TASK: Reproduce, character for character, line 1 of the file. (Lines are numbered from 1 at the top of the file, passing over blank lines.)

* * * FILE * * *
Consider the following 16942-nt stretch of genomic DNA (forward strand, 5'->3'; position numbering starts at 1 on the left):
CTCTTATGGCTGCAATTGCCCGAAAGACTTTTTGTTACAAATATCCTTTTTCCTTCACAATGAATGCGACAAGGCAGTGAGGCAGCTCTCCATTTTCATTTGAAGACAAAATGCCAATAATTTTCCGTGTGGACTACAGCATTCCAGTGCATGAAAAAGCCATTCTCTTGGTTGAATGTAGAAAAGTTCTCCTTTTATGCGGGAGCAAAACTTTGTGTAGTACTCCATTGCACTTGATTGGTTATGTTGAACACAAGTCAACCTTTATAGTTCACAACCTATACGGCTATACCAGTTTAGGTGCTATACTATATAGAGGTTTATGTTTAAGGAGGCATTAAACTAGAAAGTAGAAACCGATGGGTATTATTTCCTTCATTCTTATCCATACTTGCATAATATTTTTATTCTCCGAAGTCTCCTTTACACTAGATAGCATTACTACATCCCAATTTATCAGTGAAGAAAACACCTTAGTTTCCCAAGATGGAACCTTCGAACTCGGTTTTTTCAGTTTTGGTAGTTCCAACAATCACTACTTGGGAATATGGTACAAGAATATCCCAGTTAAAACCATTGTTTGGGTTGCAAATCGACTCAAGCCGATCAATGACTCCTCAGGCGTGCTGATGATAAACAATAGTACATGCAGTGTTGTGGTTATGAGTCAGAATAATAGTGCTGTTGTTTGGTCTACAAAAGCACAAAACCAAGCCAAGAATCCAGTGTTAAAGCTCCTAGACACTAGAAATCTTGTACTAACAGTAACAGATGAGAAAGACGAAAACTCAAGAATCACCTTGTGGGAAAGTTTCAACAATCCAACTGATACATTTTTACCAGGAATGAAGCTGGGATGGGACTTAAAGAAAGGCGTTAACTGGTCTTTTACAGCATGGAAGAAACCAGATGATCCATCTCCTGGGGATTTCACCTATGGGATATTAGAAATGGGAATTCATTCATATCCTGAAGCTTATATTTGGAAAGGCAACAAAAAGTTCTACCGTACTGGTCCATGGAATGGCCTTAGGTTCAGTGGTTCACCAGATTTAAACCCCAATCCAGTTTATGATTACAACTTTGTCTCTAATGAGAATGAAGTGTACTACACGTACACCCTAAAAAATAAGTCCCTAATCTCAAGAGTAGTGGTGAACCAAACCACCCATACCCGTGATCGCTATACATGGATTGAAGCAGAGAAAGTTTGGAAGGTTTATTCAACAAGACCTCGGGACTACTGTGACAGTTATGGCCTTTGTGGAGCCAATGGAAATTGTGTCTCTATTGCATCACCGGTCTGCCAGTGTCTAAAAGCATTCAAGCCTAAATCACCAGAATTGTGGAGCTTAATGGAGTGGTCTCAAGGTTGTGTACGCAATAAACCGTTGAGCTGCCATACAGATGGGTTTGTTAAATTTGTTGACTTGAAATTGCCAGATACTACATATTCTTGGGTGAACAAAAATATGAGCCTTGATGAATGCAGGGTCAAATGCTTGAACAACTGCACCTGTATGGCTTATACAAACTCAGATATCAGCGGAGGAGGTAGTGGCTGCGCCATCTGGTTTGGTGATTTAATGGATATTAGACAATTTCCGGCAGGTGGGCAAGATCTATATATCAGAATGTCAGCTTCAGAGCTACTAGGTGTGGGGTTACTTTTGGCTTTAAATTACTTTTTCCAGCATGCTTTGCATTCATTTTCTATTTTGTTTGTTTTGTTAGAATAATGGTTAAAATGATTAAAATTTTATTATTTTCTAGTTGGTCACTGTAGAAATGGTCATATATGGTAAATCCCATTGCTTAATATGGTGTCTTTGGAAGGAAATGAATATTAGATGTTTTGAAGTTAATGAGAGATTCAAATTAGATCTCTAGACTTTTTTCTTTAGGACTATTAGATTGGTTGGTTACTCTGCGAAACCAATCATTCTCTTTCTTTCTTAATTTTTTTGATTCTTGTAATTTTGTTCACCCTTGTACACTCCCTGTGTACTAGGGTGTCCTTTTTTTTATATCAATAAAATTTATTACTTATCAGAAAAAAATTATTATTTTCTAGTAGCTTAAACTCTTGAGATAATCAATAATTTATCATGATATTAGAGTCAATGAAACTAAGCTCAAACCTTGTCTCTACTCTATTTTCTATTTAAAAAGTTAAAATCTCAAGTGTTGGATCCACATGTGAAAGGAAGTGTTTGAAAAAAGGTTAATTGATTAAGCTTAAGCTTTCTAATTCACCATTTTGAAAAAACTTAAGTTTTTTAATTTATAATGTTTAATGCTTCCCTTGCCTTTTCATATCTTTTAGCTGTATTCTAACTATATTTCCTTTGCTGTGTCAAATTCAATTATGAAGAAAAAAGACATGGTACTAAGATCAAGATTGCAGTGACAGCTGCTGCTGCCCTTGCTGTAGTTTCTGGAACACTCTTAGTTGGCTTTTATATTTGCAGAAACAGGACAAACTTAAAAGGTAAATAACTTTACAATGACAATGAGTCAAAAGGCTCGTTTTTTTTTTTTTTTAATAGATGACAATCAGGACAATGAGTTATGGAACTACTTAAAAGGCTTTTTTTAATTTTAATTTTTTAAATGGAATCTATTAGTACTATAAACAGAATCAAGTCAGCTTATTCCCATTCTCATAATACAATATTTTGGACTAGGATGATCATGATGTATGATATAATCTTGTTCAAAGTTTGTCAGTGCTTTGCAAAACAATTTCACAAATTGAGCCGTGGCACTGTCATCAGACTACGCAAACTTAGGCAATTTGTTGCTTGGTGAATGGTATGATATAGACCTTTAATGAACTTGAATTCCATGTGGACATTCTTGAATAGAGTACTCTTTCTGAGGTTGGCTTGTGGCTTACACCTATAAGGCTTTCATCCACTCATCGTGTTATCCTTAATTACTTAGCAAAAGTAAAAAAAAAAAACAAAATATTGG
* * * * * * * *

Consider the following 16942-nt stretch of genomic DNA (forward strand, 5'->3'; position numbering starts at 1 on the left):